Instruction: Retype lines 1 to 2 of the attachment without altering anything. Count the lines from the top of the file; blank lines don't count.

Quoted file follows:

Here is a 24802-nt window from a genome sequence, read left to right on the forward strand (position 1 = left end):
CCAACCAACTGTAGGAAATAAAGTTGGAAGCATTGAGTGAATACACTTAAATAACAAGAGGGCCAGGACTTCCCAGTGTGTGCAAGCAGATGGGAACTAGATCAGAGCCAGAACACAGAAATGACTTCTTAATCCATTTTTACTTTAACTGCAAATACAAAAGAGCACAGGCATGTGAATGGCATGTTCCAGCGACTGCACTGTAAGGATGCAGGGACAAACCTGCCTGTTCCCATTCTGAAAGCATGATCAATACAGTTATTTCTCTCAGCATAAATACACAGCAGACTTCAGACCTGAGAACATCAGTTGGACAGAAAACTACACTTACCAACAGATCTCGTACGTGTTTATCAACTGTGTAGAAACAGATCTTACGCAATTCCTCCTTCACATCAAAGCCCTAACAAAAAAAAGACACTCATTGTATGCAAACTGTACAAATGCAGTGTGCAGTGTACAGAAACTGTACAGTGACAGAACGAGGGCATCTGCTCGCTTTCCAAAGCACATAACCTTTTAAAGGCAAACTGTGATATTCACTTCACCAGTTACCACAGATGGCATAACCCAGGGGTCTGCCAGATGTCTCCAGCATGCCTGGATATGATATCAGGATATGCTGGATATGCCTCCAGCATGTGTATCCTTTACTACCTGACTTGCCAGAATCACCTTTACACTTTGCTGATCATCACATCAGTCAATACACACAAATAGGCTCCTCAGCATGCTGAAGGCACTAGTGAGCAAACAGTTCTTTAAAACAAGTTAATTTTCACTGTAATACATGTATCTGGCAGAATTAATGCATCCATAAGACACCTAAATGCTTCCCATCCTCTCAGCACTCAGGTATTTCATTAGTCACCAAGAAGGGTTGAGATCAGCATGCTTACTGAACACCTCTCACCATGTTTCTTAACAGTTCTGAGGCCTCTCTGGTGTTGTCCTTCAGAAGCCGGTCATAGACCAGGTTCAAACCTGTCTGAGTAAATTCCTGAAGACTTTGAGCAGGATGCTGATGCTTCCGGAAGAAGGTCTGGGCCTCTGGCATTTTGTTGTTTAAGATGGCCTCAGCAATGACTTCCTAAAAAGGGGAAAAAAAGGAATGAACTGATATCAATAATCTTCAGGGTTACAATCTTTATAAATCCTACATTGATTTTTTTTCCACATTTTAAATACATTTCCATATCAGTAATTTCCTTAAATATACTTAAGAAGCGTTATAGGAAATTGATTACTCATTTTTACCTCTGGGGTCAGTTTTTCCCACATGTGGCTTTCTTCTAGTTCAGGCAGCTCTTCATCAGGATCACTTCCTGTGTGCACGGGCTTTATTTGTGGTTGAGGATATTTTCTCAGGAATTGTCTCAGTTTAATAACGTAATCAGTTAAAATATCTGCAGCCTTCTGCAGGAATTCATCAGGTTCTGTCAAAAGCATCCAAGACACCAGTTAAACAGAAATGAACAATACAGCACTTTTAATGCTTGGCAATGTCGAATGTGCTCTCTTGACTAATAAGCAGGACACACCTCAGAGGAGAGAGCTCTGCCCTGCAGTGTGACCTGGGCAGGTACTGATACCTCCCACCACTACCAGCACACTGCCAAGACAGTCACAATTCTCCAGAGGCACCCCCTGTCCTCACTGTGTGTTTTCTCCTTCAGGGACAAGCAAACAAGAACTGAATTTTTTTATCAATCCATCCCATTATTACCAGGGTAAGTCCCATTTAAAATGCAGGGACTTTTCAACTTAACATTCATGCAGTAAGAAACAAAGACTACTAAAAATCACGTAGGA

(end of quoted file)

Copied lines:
Here is a 24802-nt window from a genome sequence, read left to right on the forward strand (position 1 = left end):
CCAACCAACTGTAGGAAATAAAGTTGGAAGCATTGAGTGAATACACTTAAATAACAAGAGGGCCAGGACTTCCCAGTGTGTGCAAGCAGATGGGAACTAGATCAGAGCCAGAACACAGAAATGACTTCTTAATCCATTTTTACTTTAACTGCAAATACAAAAGAGCACAGGCATGTGAATGGCATGTTCCAGCGACTGCACTGTAAGGATGCAGGGACAAACCTGCCTGTTCCCATTCTGAAAGCATGATCAATACAGTTATTTCTCTCAGCATAAATACACAGCAGACTTCAGACCTGAGAACATCAGTTGGACAGAAAACTACACTTACCAACAGATCTCGTACGTGTTTATCAACTGTGTAGAAACAGATCTTACGCAATTCCTCCTTCACATCAAAGCCCTAACAAAAAAAAGACACTCATTGTATGCAAACTGTACAAATGCAGTGTGCAGTGTACAGAAACTGTACAGTGACAGAACGAGGGCATCTGCTCGCTTTCCAAAGCACATAACCTTTTAAAGGCAAACTGTGATATTCACTTCACCAGTTACCACAGATGGCATAACCCAGGGGTCTGCCAGATGTCTCCAGCATGCCTGGATATGATATCAGGATATGCTGGATATGCCTCCAGCATGTGTATCCTTTACTACCTGACTTGCCAGAATCACCTTTACACTTTGCTGATCATCACATCAGTCAATACACACAAATAGGCTCCTCAGCATGCTGAAGGCACTAGTGAGCAAACAGTTCTTTAAAACAAGTTAATTTTCACTGTAATACATGTATCTGGCAGAATTAATGCATCCATAAGACACCTAAATGCTTCCCATCCTCTCAGCACTCAGGTATTTCATTAGTCACCAAGAAGGGTTGAGATCAGCATGCTTACTGAACACCTCTCACCATGTTTCTTAACAGTTCTGAGGCCTCTCTGGTGTTGTCCTTCAGAAGCCGGTCATAGACCAGGTTCAAACCTGTCTGAGTAAATTCCTGAAGACTTTGAGCAGGATGCTGATGCTTCCGGAAGAAGGTCTGGGCCTCTGGCATTTTGTTGTTTAAGATGGCCTCAGCAATGACTTCCTAAAAAGGGGAAAAAAAGGAATGAACTGATATCAATAATCTTCAGGGTTACAATCTTTATAAATCCTACATTGATTTTTTTTCCACATTTTAAATACATTTCCATATCAGTAATTTCCTTAAATATACTTAAGAAGCGTTATAGGAAATTGATTACTCATTTTTACCTCTGGGGTCAGTTTTTCCCACATGTGGCTTTCTTCTAGTTCAGGCAGCTCTTCATCAGGATCACTTCCTGTGTGCACGGGCTTTATTTGTGGTTGAGGATATTTTCTCAGGAATTGTCTCAGTTTAATAACGTAATCAGTTAAAATATCTGCAGCCTTCTGCAGGAATTCATCAGGTTCTGTCAAAAGCATCCAAGACACCAGTTAAACAGAAATGAACAATACAGCACTTTTAATGCTTGGCAATGTCGAATGTGCTCTCTTGACTAATAAGCAGGACACACCTCAGAGGAGAGAGCTCTGCCCTGCAGTGTGACCTGGGCAGGTACTGATACCTCCCACCACTACCAGCACACTGCCAAGACAGTCACAATTCTCCAGAGGCACCCCCTGTCCTCACTGTGTGTTTTCTCCTTCAGGGACAAGCAAACAAGAACTGAATTTTTTTATCAATCCATCCCATTATTACCAGGGTAAGTCCCATTTAAAATGCAGGGACTTTTCAACTTAACATTCATGCAGTAAGAAACAAAGACTACTAAAAATCACGTAGGA